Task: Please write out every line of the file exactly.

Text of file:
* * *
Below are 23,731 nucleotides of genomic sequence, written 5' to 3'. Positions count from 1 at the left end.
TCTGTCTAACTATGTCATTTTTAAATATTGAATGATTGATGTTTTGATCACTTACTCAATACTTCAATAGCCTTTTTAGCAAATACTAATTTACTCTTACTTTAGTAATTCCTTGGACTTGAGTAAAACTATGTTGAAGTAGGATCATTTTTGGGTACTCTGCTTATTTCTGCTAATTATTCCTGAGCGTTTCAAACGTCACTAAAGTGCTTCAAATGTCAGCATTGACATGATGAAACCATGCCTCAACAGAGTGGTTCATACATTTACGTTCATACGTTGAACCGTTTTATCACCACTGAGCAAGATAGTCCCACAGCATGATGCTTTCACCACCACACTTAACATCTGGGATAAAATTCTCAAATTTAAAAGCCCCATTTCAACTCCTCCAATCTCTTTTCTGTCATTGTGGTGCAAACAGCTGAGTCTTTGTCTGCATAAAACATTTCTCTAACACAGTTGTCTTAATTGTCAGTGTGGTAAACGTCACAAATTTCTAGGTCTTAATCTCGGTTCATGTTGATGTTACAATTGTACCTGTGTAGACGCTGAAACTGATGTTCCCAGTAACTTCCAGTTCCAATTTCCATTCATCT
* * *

Below are 23,731 nucleotides of genomic sequence, written 5' to 3'. Positions count from 1 at the left end.
TCTGTCTAACTATGTCATTTTTAAATATTGAATGATTGATGTTTTGATCACTTACTCAATACTTCAATAGCCTTTTTAGCAAATACTAATTTACTCTTACTTTAGTAATTCCTTGGACTTGAGTAAAACTATGTTGAAGTAGGATCATTTTTGGGTACTCTGCTTATTTCTGCTAATTATTCCTGAGCGTTTCAAACGTCACTAAAGTGCTTCAAATGTCAGCATTGACATGATGAAACCATGCCTCAACAGAGTGGTTCATACATTTACGTTCATACGTTGAACCGTTTTATCACCACTGAGCAAGATAGTCCCACAGCATGATGCTTTCACCACCACACTTAACATCTGGGATAAAATTCTCAAATTTAAAAGCCCCATTTCAACTCCTCCAATCTCTTTTCTGTCATTGTGGTGCAAACAGCTGAGTCTTTGTCTGCATAAAACATTTCTCTAACACAGTTGTCTTAATTGTCAGTGTGGTAAACGTCACAAATTTCTAGGTCTTAATCTCGGTTCATGTTGATGTTACAATTGTACCTGTGTAGACGCTGAAACTGATGTTCCCAGTAACTTCCAGTTCCAATTTCCATTCATCT